One of the highlights at Jack’s Camp was meeting the San bushmen – an indigenous tribe that has lived and survived in the unrelenting harsh environment of the Kalahari Dessert for thousands of years. We took a walk with a group of them (from the old ancient bushman to a 2-year-old toddler) into the dessert where they showed us their survival knowledge, their relationship with the dessert and their fascinating language and culture. The bushmen are actually supported by the operators that run Jack’s camp – our guide who worked at Jack’s Camp was a member of the bushman tribe, and the group was housed and financially supported by the camp as well. Many guests expressed their disappointment saying that the bushmen were not authentic as they were compensated by the camp. However, we saw it a different way. The bushmen’s livelihood, survival and very existence are and has been threatened by modern civilization. Their very partnership with Jack’s Camp may not allow them independent existence but it surely ensures that their heritage is preserved.
Next, we visited Little Vumbura in the northern reaches of the Okavango Delta. Here, the camp operator, Wilderness Safaris, has partnered with the local villages to offer monetary benefits as well as employment and training to local members. In turn, the villages have prospered, their concession has been extremely well-managed and the wildlife within has flourished (very little poaching). We met many of such villagers at Little Vumbura who contributed to the running of the camp in their ways – from guides to kitchen staff to housekeeping and so on. Like our guide who took us out on the Mokoro boats, he knew the labyrinth-like waterways on the back of his hands and his own home is a day’s worth of paddle away! It was a type of giving back. The success of this partnership was very evidently felt at the camp.
We had the honor and privilege of celebrating Botswana Day with a Braai (African communal BBQ) at Little Vumbura. The entire team was so genuinely friendly, open and proud to share with us the history of Botswana, to perform local dances and songs and to exchange with us their way of life and African world views. It was fascinating to learn that wealth was measured by how many cattle heads one own, to listen to the romantic yet scandalous love story entwined with the history of Botswana’s first president and to be captivated by wild safari stories from the guides. Our safari trip wasn’t just about the animals, the amazing exchange with the local people made our African experience that much richer.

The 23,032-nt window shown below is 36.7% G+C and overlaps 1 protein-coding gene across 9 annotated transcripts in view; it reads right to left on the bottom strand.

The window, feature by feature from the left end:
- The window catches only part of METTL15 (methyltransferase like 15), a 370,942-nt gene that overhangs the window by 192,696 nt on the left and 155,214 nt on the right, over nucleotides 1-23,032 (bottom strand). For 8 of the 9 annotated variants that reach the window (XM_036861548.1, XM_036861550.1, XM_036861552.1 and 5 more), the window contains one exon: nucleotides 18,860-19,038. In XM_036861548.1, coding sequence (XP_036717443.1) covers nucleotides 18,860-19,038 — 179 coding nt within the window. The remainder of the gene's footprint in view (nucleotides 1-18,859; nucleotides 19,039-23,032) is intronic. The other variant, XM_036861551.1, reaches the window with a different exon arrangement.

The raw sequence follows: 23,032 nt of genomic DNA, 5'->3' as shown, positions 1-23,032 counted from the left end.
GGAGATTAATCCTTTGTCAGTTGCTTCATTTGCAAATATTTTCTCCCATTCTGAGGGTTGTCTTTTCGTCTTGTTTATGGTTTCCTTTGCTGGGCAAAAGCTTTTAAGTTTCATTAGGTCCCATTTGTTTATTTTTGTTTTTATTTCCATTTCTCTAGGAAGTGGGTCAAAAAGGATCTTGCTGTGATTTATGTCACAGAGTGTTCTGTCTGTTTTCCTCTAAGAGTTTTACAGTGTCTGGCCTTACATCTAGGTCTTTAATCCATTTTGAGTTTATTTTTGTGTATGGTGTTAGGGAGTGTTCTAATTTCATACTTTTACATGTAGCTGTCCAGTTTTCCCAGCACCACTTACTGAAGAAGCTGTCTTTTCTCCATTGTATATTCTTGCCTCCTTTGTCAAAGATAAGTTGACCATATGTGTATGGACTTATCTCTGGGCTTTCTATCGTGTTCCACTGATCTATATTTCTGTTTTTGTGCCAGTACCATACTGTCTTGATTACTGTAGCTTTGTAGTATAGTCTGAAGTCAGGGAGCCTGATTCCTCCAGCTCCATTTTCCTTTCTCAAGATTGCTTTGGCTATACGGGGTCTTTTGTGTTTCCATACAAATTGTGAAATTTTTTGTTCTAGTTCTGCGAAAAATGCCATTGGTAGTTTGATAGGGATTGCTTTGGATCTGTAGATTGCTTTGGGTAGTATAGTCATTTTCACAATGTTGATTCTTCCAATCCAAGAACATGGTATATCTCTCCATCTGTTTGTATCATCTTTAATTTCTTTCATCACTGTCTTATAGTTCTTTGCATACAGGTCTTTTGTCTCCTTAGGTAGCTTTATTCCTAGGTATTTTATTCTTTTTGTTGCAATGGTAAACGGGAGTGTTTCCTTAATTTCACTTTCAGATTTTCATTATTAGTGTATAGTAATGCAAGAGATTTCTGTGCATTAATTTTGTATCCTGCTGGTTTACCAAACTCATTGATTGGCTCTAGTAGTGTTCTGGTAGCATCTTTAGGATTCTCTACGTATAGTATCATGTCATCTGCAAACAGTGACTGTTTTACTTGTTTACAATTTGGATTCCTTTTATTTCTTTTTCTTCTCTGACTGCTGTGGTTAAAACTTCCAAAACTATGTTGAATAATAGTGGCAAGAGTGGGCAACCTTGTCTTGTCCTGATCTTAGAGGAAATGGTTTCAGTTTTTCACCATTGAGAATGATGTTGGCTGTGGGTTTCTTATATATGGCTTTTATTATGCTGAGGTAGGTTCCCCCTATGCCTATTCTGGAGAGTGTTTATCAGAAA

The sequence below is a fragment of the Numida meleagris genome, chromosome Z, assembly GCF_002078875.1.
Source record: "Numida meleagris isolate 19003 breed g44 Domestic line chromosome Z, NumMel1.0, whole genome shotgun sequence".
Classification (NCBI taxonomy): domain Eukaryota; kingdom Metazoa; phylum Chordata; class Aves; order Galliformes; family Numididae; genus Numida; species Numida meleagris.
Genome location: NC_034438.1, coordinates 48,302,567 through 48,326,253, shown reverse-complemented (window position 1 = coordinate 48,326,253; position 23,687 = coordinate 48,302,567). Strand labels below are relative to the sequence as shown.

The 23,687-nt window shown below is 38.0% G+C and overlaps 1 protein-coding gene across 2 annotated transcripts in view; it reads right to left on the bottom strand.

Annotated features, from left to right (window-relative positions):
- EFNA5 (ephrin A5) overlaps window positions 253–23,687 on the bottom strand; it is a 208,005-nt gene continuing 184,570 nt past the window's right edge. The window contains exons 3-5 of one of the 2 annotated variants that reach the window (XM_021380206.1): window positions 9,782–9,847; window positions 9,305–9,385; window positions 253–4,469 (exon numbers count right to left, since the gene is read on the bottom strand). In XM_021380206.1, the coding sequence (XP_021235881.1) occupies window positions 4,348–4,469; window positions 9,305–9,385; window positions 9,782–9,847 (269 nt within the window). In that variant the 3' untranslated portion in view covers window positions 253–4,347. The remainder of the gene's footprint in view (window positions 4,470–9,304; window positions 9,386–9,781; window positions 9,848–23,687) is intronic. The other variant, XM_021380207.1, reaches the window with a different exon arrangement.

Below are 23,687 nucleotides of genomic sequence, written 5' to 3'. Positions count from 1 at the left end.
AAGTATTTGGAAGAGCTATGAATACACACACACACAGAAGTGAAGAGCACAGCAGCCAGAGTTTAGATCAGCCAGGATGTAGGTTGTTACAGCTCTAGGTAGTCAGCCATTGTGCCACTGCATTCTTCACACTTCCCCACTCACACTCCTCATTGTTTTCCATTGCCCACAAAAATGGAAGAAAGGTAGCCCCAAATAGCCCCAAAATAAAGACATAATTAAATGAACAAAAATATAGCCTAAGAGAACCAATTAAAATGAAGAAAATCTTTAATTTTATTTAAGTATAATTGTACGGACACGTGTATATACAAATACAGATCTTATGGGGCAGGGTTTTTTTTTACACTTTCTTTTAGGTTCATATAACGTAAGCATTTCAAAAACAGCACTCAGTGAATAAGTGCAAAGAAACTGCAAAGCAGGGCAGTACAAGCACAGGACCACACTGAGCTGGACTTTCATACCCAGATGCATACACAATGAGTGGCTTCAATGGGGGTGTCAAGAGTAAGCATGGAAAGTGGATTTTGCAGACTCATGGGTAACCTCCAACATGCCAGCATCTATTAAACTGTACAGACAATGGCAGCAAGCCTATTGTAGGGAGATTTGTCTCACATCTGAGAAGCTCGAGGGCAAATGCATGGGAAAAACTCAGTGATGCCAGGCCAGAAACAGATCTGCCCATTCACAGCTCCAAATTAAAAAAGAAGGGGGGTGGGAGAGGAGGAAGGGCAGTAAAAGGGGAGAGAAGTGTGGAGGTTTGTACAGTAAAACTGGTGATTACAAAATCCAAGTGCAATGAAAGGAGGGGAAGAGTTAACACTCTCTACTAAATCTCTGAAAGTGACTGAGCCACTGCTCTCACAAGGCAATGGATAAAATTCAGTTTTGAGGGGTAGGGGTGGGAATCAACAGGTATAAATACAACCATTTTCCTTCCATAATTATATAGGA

We were sad to leave Little Vumbura as 2 nights really wasn’t enough. We continued our trip further north into the Savute Channel on the Osprey Lagoon, one of the many lagoons within the Linyanti Swamp system. There, we stayed at Duma Tau, another one of Wilderness Safaris’ camps. The camp manager was an extremely passionate and experienced former guide with a wealth of knowledge and a library of stories to tell.
We found out from him that the camp we were staying in was in fact a newly built one – the old camp was a few kilometers further down the banks of the Savute Channel. As the camps are built with the lowest environmental impact in mind, there was no evidence that a camp existed or humans have inhabited that area when our guide drove past the old camp site that afternoon. A few days later, the camp manager took us on a “behind the scene” tour of the camp. We were curious to learn how this remote camp operated: how the food and fuel were transported, how the water was filtered till suitable for drinking and how the camp and all its machinery were powered and fueled. Like school kids on a field trip, we were fascinated by the technology behind the solar power system, the sophistication of the fresh water system as well as the above ground sewage system. Indeed, the care and detail Wilderness Safaris took on ensuring the lightest carbon footprint showed its commitment to sustainability and conservation.
Although A2A and Wilderness Safaris did imply to us that our visits fund conservation works (among other things), it really was Dr Stander who said it outright and made no apologies for it. He is a realist – but I also sensed that the plight of these endangered Namibian desert lions has left him with no choice but to be a realist.
It is good to know that our Botswana tourism dollars didn’t just go to fatten the wallets of the hotel/tour operators but that it does go towards a more meaningful cause where the local communities and the wildlife animals themselves are the ultimate beneficiaries.
Of course, it is still a passive way to make a difference, but if someone as learned as Dr Stander believes that tourism is a necessary partnership to conservation (and to save the desert lions!), then every dime counts!
It’s time to plan another trip to Africa! Namibia maybe?